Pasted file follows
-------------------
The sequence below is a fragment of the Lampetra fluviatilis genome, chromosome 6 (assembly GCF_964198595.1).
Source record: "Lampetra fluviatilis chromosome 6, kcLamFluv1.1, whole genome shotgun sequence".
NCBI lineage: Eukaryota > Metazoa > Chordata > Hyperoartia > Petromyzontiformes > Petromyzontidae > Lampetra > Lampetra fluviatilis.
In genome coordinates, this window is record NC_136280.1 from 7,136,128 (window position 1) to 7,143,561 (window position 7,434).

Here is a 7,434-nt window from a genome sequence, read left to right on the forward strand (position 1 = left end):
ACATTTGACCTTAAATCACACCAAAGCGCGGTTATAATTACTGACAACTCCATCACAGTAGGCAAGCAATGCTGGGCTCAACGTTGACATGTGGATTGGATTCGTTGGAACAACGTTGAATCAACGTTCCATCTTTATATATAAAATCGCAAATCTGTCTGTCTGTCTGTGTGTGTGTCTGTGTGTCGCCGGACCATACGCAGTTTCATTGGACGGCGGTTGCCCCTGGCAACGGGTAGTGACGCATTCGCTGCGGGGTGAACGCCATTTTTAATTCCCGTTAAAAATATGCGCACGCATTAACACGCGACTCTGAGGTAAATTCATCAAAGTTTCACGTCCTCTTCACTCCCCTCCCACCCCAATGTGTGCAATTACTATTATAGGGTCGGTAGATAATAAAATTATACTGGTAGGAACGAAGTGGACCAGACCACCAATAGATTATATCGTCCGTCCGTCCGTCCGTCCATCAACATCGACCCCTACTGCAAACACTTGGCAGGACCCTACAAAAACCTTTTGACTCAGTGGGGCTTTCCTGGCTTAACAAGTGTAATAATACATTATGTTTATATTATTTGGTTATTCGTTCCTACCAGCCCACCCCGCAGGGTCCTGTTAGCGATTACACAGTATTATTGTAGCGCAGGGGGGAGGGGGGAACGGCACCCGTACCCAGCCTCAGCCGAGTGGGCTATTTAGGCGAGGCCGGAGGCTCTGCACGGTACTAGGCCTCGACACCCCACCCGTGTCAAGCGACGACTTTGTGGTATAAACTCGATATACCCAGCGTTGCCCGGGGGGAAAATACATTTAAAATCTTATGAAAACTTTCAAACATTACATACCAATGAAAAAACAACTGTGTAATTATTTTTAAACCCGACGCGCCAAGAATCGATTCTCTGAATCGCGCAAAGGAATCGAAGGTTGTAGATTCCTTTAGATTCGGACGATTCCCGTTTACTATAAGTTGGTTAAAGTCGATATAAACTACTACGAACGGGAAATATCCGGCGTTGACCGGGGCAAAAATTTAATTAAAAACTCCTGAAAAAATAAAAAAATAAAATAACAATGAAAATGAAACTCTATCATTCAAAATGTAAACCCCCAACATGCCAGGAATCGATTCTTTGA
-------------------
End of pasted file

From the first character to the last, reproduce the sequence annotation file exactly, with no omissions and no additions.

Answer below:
The sequence below is a fragment of the Lampetra fluviatilis genome, chromosome 6 (assembly GCF_964198595.1).
Source record: "Lampetra fluviatilis chromosome 6, kcLamFluv1.1, whole genome shotgun sequence".
NCBI lineage: Eukaryota > Metazoa > Chordata > Hyperoartia > Petromyzontiformes > Petromyzontidae > Lampetra > Lampetra fluviatilis.
In genome coordinates, this window is record NC_136280.1 from 7,136,128 (window position 1) to 7,143,561 (window position 7,434).

Here is a 7,434-nt window from a genome sequence, read left to right on the forward strand (position 1 = left end):
ACATTTGACCTTAAATCACACCAAAGCGCGGTTATAATTACTGACAACTCCATCACAGTAGGCAAGCAATGCTGGGCTCAACGTTGACATGTGGATTGGATTCGTTGGAACAACGTTGAATCAACGTTCCATCTTTATATATAAAATCGCAAATCTGTCTGTCTGTCTGTGTGTGTGTCTGTGTGTCGCCGGACCATACGCAGTTTCATTGGACGGCGGTTGCCCCTGGCAACGGGTAGTGACGCATTCGCTGCGGGGTGAACGCCATTTTTAATTCCCGTTAAAAATATGCGCACGCATTAACACGCGACTCTGAGGTAAATTCATCAAAGTTTCACGTCCTCTTCACTCCCCTCCCACCCCAATGTGTGCAATTACTATTATAGGGTCGGTAGATAATAAAATTATACTGGTAGGAACGAAGTGGACCAGACCACCAATAGATTATATCGTCCGTCCGTCCGTCCGTCCATCAACATCGACCCCTACTGCAAACACTTGGCAGGACCCTACAAAAACCTTTTGACTCAGTGGGGCTTTCCTGGCTTAACAAGTGTAATAATACATTATGTTTATATTATTTGGTTATTCGTTCCTACCAGCCCACCCCGCAGGGTCCTGTTAGCGATTACACAGTATTATTGTAGCGCAGGGGGGAGGGGGGAACGGCACCCGTACCCAGCCTCAGCCGAGTGGGCTATTTAGGCGAGGCCGGAGGCTCTGCACGGTACTAGGCCTCGACACCCCACCCGTGTCAAGCGACGACTTTGTGGTATAAACTCGATATACCCAGCGTTGCCCGGGGGGAAAATACATTTAAAATCTTATGAAAACTTTCAAACATTACATACCAATGAAAAAACAACTGTGTAATTATTTTTAAACCCGACGCGCCAAGAATCGATTCTCTGAATCGCGCAAAGGAATCGAAGGTTGTAGATTCCTTTAGATTCGGACGATTCCCGTTTACTATAAGTTGGTTAAAGTCGATATAAACTACTACGAACGGGAAATATCCGGCGTTGACCGGGGCAAAAATTTAATTAAAAACTCCTGAAAAAATAAAAAAATAAAATAACAATGAAAATGAAACTCTATCATTCAAAATGTAAACCCCCAACATGCCAGGAATCGATTCTTTGA